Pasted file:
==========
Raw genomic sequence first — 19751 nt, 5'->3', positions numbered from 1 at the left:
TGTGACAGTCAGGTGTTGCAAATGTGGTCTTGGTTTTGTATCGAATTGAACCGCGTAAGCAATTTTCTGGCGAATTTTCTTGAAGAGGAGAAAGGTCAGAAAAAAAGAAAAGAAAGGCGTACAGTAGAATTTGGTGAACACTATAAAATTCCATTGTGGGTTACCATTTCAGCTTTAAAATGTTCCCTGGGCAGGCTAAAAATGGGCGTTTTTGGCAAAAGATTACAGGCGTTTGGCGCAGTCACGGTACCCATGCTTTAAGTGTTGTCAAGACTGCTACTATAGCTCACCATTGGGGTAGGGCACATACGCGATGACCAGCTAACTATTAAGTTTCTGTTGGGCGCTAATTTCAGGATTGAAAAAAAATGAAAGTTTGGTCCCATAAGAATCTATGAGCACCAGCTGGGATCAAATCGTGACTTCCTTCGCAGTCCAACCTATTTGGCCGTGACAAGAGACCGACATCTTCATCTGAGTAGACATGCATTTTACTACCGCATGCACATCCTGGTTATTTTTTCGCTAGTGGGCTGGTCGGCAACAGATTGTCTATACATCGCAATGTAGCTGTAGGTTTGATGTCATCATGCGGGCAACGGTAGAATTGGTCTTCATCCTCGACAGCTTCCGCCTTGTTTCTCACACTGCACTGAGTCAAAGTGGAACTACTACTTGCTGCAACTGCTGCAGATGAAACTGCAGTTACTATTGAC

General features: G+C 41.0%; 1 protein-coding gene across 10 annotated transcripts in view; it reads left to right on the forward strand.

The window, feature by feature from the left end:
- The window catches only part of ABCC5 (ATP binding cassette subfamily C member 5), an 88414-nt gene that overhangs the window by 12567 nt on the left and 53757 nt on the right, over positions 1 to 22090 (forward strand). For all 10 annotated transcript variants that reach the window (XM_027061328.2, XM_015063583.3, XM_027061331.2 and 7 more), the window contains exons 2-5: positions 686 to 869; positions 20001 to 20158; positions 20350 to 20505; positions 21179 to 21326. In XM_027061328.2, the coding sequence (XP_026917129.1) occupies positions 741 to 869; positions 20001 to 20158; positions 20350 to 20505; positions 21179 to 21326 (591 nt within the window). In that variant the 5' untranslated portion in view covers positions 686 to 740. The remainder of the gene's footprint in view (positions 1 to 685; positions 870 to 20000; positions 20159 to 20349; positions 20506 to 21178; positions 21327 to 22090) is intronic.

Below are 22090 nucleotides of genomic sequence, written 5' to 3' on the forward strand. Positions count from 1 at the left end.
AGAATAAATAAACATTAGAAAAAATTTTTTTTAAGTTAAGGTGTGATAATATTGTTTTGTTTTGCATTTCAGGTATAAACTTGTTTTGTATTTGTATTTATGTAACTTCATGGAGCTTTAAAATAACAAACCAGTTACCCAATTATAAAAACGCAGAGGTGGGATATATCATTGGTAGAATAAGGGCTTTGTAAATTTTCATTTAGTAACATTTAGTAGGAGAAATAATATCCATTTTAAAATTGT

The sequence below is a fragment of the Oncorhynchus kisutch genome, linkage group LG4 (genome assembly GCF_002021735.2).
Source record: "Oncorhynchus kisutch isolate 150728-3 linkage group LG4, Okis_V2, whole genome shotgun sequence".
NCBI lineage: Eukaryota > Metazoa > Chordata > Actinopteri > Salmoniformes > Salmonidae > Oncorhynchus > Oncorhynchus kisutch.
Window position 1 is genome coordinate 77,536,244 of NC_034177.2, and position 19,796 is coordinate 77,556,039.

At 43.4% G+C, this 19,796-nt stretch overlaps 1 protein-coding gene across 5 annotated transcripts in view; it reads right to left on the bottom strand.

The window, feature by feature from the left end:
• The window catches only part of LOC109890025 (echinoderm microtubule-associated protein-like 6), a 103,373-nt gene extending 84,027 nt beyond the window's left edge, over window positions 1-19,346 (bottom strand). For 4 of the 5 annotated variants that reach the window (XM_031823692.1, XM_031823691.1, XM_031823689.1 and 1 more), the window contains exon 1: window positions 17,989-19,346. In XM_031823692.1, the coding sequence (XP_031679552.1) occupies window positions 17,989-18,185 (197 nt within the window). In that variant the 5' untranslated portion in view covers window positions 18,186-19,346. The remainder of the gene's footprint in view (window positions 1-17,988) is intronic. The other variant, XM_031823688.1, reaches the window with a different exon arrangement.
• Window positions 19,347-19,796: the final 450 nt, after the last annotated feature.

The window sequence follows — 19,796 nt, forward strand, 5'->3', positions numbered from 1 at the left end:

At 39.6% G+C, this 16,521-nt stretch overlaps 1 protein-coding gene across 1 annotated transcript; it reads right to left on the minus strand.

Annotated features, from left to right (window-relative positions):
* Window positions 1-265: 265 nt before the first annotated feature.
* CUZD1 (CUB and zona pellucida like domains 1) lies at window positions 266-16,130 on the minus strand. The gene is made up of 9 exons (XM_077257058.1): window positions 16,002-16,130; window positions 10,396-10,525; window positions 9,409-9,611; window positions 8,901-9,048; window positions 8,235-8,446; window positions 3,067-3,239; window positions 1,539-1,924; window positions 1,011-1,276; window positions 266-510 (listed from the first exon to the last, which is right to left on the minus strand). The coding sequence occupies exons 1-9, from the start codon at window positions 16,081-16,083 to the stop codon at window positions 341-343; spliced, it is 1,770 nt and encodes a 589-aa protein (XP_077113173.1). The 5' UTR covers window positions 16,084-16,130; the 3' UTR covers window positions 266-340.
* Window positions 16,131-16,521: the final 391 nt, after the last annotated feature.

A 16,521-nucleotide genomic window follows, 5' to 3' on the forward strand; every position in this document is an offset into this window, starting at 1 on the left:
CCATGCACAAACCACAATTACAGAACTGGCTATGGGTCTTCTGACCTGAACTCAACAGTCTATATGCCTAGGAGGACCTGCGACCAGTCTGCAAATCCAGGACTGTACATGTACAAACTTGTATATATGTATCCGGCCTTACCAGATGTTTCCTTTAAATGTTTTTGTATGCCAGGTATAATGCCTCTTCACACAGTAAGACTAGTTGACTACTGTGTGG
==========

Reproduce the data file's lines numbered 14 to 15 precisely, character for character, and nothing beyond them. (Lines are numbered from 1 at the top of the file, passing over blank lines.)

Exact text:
• The window catches only part of LOC109890025 (echinoderm microtubule-associated protein-like 6), a 103,373-nt gene extending 84,027 nt beyond the window's left edge, over window positions 1-19,346 (bottom strand). For 4 of the 5 annotated variants that reach the window (XM_031823692.1, XM_031823691.1, XM_031823689.1 and 1 more), the window contains exon 1: window positions 17,989-19,346. In XM_031823692.1, the coding sequence (XP_031679552.1) occupies window positions 17,989-18,185 (197 nt within the window). In that variant the 5' untranslated portion in view covers window positions 18,186-19,346. The remainder of the gene's footprint in view (window positions 1-17,988) is intronic. The other variant, XM_031823688.1, reaches the window with a different exon arrangement.
• Window positions 19,347-19,796: the final 450 nt, after the last annotated feature.